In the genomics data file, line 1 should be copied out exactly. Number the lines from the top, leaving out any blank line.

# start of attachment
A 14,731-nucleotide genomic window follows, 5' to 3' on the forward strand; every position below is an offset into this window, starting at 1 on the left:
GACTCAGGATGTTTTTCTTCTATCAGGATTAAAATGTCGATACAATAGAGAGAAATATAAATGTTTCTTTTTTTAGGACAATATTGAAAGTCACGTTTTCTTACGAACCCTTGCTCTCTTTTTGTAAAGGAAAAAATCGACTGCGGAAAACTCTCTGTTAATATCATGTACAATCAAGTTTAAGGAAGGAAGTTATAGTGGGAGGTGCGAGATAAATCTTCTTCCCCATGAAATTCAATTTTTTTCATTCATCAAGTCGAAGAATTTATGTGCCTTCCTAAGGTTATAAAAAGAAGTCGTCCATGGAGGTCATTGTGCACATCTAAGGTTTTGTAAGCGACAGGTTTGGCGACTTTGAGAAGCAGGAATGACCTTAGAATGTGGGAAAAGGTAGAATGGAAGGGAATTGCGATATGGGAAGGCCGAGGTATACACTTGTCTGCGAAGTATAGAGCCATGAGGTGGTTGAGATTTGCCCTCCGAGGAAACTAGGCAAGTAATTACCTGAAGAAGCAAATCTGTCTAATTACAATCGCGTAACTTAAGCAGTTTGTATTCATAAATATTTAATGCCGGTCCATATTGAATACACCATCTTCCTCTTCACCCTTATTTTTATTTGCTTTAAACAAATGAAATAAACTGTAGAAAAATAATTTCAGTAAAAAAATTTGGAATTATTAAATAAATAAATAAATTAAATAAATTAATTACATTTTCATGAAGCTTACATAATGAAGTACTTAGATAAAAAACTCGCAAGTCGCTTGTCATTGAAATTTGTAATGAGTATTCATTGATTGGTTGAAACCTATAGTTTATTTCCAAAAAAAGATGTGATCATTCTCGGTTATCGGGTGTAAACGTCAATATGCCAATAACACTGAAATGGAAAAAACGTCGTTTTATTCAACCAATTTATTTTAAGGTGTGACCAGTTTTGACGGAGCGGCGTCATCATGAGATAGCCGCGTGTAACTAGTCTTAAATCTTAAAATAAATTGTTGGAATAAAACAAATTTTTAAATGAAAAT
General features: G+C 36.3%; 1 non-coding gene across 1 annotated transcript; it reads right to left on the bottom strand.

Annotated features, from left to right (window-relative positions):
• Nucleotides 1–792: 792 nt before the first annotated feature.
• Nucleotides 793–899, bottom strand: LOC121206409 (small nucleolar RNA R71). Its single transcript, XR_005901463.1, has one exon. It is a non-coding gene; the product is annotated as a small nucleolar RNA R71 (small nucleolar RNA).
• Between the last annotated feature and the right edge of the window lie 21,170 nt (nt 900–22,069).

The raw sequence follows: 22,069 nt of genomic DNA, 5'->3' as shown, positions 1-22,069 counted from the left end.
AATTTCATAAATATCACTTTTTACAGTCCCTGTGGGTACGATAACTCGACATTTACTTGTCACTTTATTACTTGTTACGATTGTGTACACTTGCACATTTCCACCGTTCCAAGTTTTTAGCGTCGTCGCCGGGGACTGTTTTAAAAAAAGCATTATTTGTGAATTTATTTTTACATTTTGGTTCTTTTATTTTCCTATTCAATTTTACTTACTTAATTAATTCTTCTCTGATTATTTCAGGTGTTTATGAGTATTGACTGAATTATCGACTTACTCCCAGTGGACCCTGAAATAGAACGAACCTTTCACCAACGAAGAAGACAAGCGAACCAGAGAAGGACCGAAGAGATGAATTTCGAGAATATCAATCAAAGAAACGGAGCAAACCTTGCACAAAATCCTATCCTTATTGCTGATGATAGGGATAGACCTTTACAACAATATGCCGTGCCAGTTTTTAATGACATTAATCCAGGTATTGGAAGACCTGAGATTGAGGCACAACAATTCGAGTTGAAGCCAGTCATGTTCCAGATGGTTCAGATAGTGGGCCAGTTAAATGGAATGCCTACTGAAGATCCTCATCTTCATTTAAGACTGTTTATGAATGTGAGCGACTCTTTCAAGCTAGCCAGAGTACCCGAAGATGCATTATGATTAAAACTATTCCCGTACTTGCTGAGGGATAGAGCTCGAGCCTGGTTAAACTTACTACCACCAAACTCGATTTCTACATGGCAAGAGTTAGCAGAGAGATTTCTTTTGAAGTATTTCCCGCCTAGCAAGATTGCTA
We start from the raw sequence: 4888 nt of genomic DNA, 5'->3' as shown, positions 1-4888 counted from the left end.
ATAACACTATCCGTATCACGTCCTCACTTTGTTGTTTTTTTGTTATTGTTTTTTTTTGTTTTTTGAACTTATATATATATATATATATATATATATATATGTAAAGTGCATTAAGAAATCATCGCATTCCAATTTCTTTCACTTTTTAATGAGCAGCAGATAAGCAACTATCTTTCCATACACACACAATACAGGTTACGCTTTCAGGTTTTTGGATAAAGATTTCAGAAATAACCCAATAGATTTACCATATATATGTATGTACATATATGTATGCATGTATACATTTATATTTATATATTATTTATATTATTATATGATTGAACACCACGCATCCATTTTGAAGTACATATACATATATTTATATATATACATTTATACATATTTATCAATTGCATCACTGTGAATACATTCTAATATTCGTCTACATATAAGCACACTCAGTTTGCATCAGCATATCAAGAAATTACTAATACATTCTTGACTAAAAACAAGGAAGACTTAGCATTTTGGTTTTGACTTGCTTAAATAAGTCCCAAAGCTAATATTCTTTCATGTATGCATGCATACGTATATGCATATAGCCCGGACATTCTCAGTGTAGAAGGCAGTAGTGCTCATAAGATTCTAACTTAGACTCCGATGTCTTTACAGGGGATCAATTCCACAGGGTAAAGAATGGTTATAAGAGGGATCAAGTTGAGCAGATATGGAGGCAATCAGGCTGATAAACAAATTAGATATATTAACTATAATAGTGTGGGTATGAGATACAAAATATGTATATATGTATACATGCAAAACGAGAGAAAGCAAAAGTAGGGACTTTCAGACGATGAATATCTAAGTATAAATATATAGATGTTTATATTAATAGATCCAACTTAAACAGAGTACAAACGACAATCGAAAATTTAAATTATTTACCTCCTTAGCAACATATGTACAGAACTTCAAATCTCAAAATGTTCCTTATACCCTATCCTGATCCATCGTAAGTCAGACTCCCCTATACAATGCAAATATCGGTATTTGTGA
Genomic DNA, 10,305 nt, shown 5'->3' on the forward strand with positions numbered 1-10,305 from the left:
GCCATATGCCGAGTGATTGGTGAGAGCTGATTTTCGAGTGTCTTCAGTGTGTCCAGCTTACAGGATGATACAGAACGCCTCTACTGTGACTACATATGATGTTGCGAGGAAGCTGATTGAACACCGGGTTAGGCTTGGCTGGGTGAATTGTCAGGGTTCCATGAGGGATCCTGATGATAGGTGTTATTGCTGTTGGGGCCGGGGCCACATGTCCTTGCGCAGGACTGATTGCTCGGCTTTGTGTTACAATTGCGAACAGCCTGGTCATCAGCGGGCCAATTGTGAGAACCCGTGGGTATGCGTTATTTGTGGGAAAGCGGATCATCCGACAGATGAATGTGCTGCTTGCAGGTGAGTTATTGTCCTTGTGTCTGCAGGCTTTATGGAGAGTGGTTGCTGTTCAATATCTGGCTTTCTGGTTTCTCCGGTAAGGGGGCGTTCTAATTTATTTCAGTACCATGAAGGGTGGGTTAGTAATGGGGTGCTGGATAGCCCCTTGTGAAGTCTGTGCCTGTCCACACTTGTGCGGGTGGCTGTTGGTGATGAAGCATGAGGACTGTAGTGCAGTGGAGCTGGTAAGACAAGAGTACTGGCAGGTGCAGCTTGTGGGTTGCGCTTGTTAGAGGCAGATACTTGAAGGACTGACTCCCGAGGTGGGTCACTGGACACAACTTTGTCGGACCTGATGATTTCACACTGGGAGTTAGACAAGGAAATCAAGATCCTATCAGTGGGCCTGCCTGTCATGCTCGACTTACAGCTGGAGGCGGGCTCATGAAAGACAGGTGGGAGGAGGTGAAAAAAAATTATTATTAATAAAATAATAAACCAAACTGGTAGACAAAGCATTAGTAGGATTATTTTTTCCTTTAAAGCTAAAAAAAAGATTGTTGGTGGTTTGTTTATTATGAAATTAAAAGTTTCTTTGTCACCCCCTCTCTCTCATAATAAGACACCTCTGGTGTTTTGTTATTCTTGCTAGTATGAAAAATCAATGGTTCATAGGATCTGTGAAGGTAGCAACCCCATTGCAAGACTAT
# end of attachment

A 14,731-nucleotide genomic window follows, 5' to 3' on the forward strand; every position below is an offset into this window, starting at 1 on the left: